8 of the Biggest Moments in Art in 2018
Galerie looks back at the things that made us take notice
In 2018, art seemed to push past the traditional confines of the art world, branching out in all directions, infiltrating unlikely mediums from a Beyoncé video to space travel. In a year that was packed full of shocks and surprises, we take a look back at the eight biggest moments in art.
1. The Banksy Shredding
In early October, an otherwise normal contemporary art auction at Sotheby’s in London turned infamous when a Banksy painting spontaneously shredded itself moments after being sold. After Girl with Balloon was sold for $1.4 million—a new auction record for the artist—an alarm went off and the painting self-destructed, hanging in tatters out of the bottom of the frame. The buyer kept the work, and Pest Control, Banksy’s official authentication body, issued a new authentication certificate and gave the work a new name, Love Is in the Bin.
2. The Unveiling of the Obamas’ Portraits at the National Portrait Gallery
In February, the Smithsonian’s National Portrait Gallery unveiled portraits of former President Barack Obama and Michelle Obama by artists Kehinde Wiley and Amy Sherald, respectively, making them the first African-American artists to be commissioned to create an official portrait of a U.S. president or first lady. The country went wild. Some 176,700 visitors came to see the paintings in the first month they were on view. The volume of visitors was so intense that the gallery had to move the works to a bigger room to accommodate the traffic.
3. The Reopening of Glenstone
After a five-year expansion, Glenstone Museum in Potomac, Maryland, reopened in October. Set on 230 acres, the Glenstone Foundation has a collection of some 1,300 pieces by more than 200 artists, with particular depth in works by Roni Horn, Ellsworth Kelly, and Louise Bourgeois, among others. The stunning new additions to the museum include a 204,000-square-foot gallery building called the Pavilions, which was designed by Thomas Phifer.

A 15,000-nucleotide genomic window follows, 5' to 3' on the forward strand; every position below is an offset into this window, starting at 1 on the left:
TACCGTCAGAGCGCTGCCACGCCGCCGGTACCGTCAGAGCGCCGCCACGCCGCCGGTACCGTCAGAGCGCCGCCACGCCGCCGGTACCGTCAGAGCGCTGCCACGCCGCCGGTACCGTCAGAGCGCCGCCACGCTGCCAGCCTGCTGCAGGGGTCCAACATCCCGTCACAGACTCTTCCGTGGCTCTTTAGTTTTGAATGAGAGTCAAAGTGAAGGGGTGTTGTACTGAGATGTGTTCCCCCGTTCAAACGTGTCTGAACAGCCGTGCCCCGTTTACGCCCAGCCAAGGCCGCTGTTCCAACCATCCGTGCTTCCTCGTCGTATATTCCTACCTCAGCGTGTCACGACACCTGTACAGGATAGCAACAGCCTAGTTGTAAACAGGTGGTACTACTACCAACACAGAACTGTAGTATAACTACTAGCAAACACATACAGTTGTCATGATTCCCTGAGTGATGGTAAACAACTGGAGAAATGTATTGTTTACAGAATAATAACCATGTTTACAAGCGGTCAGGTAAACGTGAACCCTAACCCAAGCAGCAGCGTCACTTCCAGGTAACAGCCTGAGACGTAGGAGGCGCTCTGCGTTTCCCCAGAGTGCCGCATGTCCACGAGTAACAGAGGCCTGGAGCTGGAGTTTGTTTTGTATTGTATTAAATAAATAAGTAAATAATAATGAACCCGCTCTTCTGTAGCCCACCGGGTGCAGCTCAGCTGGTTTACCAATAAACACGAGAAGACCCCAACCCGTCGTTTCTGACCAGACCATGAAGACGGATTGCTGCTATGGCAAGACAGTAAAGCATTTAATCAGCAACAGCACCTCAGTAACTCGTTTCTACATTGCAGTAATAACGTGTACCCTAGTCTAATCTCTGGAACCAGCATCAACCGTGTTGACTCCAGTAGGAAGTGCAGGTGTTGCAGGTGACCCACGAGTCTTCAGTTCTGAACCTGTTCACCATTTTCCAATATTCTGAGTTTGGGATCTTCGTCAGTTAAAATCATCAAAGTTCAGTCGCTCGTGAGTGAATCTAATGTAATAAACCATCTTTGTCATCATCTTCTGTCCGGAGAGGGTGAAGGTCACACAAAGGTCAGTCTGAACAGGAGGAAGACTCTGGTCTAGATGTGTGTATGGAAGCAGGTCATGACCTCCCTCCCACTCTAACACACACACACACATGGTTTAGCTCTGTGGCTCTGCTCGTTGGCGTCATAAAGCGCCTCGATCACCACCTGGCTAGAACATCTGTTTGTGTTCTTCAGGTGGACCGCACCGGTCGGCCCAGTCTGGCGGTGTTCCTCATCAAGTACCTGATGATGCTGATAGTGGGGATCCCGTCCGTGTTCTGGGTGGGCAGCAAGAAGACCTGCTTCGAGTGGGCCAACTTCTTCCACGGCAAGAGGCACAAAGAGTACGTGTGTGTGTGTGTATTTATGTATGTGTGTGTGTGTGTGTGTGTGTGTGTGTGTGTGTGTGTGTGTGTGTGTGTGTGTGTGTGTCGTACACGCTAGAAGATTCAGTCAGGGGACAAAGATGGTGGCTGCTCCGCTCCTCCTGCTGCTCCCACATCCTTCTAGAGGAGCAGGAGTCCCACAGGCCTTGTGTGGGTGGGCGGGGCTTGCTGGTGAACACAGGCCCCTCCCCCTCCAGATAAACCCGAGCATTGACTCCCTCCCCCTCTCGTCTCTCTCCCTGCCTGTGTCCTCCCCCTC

4. David Hockney Becomes the Most Expensive Living Artist
David Hockney, the 81-year-old British artist, became the most expensive living artist in November, when his painting Portrait of an Artist (Pool with Two Figures) sold at Christie’s for $90.3 million. The final figure shattered the piece’s presale estimate of $70 million. The massive sale meant that Hockney dethroned Jeff Koons, who had held the title of most expensive artist since the 2013 sale of his orange balloon dog for $58.4 million.
5. Max Hollein and Thomas Campbell Switch Jobs
The Fine Arts Museums of San Francisco announced in October that it had appointed Thomas P. Campbell, the former director and chief executive of the Metropolitan Museum of Art in New York, as its new director and chief executive. It was a surprising move, as it meant that Campbell would be replacing Max Hollein, who had left the San Francisco institution to take over Campbell’s job as director at The Met earlier this year.
6. The Opening of the Menil Drawing Institute
The Menil Drawing Institute opened in November, becoming the first freestanding facility built expressly for the acquisition, exhibition, study, conservation, and storage of modern and contemporary drawings. It is also the first building added to the Menil campus—which, in addition to the Renzo Piano–designed Menil Collection (1987) and the Rothko Chapel (1971), includes the Cy Twombly Gallery (1995), the site-specific Dan Flavin installation at Richmond Hall (1996), and the Byzantine Fresco Chapel (1997)—in more than two decades.
7. “Heavenly Bodies” Becomes The Metropolitan Museum’s Most Successful Exhibition of All Time
In October the Metropolitan Museum of Art in New York released its final attendance figures for the blockbuster exhibition “Heavenly Bodies: Fashion and the Catholic Imagination,” the most recent show from the museum’s Costume Institute. According to the museum, 1,659,647 people visited the exhibition, making it the most visited show in The Met’s history.
8. Christie’s Rainmaker Loic Gouzer Announces Surprising Departure
Christie’s announced in late December that Loic Gouzer, the postwar and contemporary art cochairman who led historic sales of Leonardo da Vinci, Jean-Michel Basquiat, and David Hockney, is leaving the auction house at the end of the year. Known for his dynamic themed sales and for being aggressive at a time when people are willing to spend increasingly absurd amounts on art, Gouzer created a successful series of stand-alone auctions like “If I Live, I’ll See You Tuesday,” “Bound to Fail,” and “Looking Forward to the Past,” which saw new records achieved for Pablo Picasso and Alberto Giacometti.